The hon. Gentleman also spoke about support for the area and the need for an increasing programme of flood defence capital works in Somerset. That has been recognised and continues to be recognised in DEFRA's allocations. The allocation to the agency's Somerset local flood defence committee for grant-eligible expenditure has increased from £3.5 million in 200102 to £5.5 million in 200304.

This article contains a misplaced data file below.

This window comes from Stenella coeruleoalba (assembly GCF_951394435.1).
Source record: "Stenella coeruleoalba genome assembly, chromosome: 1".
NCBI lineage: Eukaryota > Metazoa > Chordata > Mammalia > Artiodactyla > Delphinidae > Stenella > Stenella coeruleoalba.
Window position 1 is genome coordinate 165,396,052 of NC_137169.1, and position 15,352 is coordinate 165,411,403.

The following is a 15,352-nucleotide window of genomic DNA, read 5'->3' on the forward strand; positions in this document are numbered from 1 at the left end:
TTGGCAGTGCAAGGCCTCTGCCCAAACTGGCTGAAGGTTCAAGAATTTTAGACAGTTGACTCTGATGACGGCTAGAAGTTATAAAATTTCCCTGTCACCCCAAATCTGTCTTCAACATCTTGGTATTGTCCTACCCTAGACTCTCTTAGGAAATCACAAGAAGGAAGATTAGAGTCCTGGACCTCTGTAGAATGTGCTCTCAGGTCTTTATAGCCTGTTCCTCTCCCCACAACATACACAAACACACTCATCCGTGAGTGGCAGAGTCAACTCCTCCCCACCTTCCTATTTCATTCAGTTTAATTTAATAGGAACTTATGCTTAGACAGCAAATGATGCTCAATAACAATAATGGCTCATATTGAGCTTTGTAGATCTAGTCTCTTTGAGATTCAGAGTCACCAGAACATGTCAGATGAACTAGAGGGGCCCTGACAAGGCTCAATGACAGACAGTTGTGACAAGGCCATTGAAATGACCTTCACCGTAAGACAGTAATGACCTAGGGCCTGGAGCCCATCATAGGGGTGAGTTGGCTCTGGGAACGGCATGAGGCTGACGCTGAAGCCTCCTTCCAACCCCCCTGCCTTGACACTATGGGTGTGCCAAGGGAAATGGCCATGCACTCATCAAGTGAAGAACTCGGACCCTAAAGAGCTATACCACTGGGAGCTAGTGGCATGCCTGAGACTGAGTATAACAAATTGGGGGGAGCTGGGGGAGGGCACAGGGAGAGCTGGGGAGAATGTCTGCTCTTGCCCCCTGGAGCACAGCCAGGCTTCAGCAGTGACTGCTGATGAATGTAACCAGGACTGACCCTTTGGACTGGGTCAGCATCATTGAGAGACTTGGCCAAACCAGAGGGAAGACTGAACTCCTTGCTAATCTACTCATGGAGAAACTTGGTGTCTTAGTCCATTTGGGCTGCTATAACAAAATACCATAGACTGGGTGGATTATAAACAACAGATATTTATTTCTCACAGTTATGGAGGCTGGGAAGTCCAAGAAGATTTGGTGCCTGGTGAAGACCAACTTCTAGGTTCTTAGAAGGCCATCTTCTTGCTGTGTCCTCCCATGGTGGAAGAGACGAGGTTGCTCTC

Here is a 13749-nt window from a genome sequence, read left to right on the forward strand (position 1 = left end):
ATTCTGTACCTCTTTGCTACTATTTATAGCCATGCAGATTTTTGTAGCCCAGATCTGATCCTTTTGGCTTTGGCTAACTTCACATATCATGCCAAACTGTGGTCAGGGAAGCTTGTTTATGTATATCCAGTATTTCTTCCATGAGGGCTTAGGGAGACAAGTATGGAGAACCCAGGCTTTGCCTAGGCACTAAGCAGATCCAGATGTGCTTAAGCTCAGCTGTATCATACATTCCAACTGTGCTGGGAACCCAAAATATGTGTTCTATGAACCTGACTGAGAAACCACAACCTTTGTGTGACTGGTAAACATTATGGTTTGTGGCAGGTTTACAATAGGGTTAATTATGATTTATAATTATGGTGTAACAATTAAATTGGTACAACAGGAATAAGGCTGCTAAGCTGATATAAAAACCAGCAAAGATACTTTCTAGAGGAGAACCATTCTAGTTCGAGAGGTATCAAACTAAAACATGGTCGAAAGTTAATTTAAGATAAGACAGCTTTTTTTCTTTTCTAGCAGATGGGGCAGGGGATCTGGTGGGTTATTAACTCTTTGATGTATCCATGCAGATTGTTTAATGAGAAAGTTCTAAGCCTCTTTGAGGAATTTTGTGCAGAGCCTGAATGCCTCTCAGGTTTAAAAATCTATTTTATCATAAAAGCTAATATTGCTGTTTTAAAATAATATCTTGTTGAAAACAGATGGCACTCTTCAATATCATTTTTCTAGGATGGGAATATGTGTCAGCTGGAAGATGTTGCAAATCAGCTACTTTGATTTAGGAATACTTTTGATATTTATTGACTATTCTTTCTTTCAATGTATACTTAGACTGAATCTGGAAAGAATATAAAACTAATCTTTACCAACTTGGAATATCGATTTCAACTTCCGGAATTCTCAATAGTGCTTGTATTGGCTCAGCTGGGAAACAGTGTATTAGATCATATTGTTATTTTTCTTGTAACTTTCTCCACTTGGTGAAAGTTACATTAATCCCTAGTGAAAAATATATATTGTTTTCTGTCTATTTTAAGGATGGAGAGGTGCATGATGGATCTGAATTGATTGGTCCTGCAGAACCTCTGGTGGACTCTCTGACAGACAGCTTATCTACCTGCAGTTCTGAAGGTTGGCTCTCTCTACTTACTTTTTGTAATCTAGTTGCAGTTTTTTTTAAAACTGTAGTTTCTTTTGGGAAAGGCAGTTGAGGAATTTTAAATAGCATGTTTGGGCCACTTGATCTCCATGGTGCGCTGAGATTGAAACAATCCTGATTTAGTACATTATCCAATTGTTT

It is none the less still important to have local links and local accountability and to have an involvement with local government. In that respect, I see a continued role for the county councils in flood defence. Following the funding review, they will be able to fund local service through the continuing levying arrangements, and they will continue to be represented on the new streamlined single-tier committees. I do not want to break that link, and I want to give them flexibility when it comes to deciding some of their own priorities. The Environment Agency's distribution for 200405, based on indicative DEFRA national allocations, will provide Somerset with an increase of 10 per cent. over the 200304 levels.